I don’t know when I discovered that this was a verse straight out of Isaiah 26, but even as I write, the tune is still running through my head (isn’t the brain an amazing thing?). The Thee’s and Thou’s have gone in the NIV, of course, as have the capitals for God and the masculine pronouns - which is fine by me, because the more modern translations capture the sense very well: there is a promise of “perfect peace” for the person with a mind “steadfastly trusting” in God.

The chapter as a whole is full of trust in God – indeed, it is one of the rare places in the Old Testament which holds out a hope of bodily resurrection (verse 19). So it’s worth dwelling on as a whole. But the promise of verse 3 is specially beautiful.

Mind you, it raises the question: what does it mean in practice to have “a mind stayed on God”?

That question used to trouble me because, perhaps like most of us, my mind rarely “stays” on anything for much longer than five minutes flat. There are just so many distractions!... how is the cricket going?... that phone call I’ve been meaning to make… that book I’m halfway through… the war in Ukraine… that music blaring from next door… If ever anybody had a butterfly mind, that person is me.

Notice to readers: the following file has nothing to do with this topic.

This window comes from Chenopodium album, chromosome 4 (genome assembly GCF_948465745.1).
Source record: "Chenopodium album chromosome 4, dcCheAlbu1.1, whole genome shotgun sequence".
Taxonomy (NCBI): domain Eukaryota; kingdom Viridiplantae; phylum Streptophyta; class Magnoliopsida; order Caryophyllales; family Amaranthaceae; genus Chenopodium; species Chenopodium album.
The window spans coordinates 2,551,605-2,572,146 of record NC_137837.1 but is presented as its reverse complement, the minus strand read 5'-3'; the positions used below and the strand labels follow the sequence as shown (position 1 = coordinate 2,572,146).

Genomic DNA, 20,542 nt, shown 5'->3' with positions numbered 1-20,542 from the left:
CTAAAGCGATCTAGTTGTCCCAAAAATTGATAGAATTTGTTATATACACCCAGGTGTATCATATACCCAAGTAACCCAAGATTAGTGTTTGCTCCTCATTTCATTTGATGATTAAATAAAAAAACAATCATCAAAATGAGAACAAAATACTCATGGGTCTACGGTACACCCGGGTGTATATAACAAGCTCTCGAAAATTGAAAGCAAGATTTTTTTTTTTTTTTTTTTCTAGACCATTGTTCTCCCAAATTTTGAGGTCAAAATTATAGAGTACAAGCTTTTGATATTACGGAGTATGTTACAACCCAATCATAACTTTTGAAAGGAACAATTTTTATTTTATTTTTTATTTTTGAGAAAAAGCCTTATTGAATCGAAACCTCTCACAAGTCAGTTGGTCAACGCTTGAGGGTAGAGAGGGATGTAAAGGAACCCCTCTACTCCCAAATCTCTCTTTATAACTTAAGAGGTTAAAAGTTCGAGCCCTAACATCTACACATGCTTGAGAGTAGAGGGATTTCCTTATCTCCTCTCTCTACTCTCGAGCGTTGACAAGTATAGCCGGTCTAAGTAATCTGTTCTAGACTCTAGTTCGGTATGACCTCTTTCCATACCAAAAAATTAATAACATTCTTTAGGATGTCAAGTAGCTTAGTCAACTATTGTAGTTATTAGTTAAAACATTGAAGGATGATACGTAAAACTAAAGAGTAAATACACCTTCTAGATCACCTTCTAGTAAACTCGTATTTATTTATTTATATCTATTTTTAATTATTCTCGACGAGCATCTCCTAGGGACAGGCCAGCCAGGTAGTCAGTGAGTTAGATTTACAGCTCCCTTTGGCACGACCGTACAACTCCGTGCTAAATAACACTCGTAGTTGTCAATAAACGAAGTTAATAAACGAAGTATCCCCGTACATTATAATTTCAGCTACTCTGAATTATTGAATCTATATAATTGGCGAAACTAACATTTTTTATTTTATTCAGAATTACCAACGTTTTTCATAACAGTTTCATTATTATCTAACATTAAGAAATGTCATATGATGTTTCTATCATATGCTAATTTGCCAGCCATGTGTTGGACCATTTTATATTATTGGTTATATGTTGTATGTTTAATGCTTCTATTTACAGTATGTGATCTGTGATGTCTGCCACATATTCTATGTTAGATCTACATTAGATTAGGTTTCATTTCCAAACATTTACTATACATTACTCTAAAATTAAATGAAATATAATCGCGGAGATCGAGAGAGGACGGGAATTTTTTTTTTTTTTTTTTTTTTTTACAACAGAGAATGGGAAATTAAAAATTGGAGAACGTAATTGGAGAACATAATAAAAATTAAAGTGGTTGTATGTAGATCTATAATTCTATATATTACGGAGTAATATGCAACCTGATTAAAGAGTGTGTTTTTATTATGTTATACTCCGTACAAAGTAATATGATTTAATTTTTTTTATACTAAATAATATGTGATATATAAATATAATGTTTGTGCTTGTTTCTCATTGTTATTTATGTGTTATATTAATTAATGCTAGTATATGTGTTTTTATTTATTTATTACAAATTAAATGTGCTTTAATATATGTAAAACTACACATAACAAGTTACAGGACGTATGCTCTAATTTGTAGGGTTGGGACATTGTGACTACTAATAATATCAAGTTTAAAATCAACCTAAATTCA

Going back again to my early years, there was a thing called a “quiet time”, a period each day when we were encouraged to switch off from all “worldly” activities and focus on God, and prayer, and the Bible. A great idea – and one I have been happy to try and maintain throughout my life.

But easier said than done, even in those quieter days! What if you didn’t have a physical space which was yours alone? What if you were the only member of your family who was a Christian? What if…? oh, a million other factors!

It’s easier to say what a mind stayed on God isn’t rather than what it is. It isn’t a 100 percent focus on God 24/7 (to use today’s jargon). That just isn’t a practical possibility, with life to be lived and multiple things to be grappled with. And God doesn’t expect it of us. (After all, you don’t stop being a Christian when you’re asleep, do you?)

I read a story from the days when monasticism was regarded as the highest form of Christian spirituality. An eager young man, his eyes aglow, approached the head of a monastery and declared his intention of joining his order and spending every minute of the rest of his life doing nothing but praying and meditating. To which the wise old man replied “Well, that’s wonderful. But then whose feet will you wash?”